Procedures of stochastic approximation can naturally be generalized to a continuous observation process. For example, if an observation process is disturbed by a Gaussian white noise, then the analogue of (1) takes the form

$$ dX( t) = a( t) dY( t), $$

where

$$ dY( t) = R( X( t)) dt + \sigma ( X( t), t) dw( t) $$

is the differential of the process under observation and $ w( t) $ is a Wiener process. The conditions of convergence of continuous processes are analogous to those mentioned above for discrete time (see [2]). The basic instrument for proving the convergence of procedures of stochastic approximation is the theorem on the convergence of non-negative supermartingales (see Martingale).

The limit behaviour for an appropriate normalization of the difference $ X _ {n} - x _ {0} $ when $ n \rightarrow \infty $ has been studied. In (1), let

$$ a _ {n} = an ^ {-} 1 ,\ \ Y _ {n} ( X _ {n} ) = R( X _ {n} ) + G( n, X _ {n} , \omega ) $$

and let $ X _ {n} \rightarrow x _ {0} $ almost certainly when $ n \rightarrow \infty $. Given certain restrictions, foremost among which are the requirements

$$ R ^ \prime ( x _ {0} ) < 0,\ \ aR ^ \prime ( x _ {0} ) + \frac{1}{2} < 0, $$

$$ {\mathsf E} G ^ {2} ( n, x, \omega ) \rightarrow S _ {0} $$

where $ n \rightarrow \infty $, $ x \rightarrow x _ {0} $, the asymptotic normality of the variable $ Z _ {n} = \sqrt n ( X _ {n} - x _ {0} ) $ with parameters 0, $ a ^ {2} S / (- 2aR ^ \prime ( x _ {0} ) - 1) $ has been proved. The least variance of the limit distribution is obtained for $ a _ {0} = -[ R ^ \prime ( x _ {0} )] ^ {-} 1 $. This choice of $ a $ is impossible, since the function $ R( x) $ and its derivative are unknown values to be observed. However, in a number of works, adaptive procedures have been constructed in which $ a = a( n) $ depends on the observations and approximates $ a _ {0} $ when $ n \rightarrow \infty $. These procedures possess properties that are asymptotically optimal in the sense of the asymptotic variance.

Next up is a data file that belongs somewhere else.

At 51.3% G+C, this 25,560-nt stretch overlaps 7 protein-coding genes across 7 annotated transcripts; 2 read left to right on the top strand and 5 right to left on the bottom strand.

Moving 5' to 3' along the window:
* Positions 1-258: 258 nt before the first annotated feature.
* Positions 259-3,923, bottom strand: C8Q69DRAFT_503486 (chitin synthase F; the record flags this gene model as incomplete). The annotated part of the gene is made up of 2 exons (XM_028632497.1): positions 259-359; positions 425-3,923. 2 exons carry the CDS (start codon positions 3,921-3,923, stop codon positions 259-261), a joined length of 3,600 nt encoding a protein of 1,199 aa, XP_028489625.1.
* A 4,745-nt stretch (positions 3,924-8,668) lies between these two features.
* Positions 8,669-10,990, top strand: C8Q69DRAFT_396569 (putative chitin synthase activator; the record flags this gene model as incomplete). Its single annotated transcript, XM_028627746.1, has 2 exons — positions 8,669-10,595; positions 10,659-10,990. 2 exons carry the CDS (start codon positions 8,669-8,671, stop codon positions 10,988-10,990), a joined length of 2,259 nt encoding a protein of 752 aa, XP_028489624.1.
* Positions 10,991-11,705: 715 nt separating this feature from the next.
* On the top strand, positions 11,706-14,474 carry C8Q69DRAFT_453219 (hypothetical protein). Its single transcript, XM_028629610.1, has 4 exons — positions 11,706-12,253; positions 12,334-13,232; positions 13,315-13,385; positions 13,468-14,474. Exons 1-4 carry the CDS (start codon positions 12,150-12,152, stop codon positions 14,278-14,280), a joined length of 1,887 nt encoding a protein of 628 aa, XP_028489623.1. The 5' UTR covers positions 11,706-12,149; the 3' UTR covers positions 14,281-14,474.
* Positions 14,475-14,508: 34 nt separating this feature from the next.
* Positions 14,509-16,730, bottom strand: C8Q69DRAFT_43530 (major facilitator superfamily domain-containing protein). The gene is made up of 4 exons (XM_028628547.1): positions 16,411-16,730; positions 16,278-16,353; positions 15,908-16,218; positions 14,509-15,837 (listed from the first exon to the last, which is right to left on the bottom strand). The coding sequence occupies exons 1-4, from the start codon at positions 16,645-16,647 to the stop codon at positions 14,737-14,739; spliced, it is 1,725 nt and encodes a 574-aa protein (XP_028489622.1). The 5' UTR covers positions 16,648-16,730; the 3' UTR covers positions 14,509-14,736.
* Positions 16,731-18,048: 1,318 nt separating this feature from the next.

The results of asymptotic normality are also known in the multi-dimensional case. Let all roots of the matrix

$$ A = a \frac{\partial R }{\partial x } ( x _ {0} ) + \frac{1}{2} I $$

have negative real parts ( $ I $ is the identity matrix), let

$$ {\mathsf E} G( n, x, \omega ) G ^ \star ( n, x, \omega ) = \ S( n, x) \rightarrow S _ {0} $$

when $ n \rightarrow \infty $, let $ x \rightarrow x _ {0} $ and $ X _ {n} \rightarrow x _ {0} $ almost certainly, and let certain other not too-restrictive conditions be fulfilled. Then the vector $ Z _ {n} = \sqrt n ( X _ {n} - x _ {0} ) $ is asymptotically normal with mean zero and with covariance matrix

$$ S = a ^ {2} \int\limits _ { 0 } ^ \infty \mathop{\rm exp} ( At) S _ {0} \mathop{\rm exp} ( A ^ \star t) dt. $$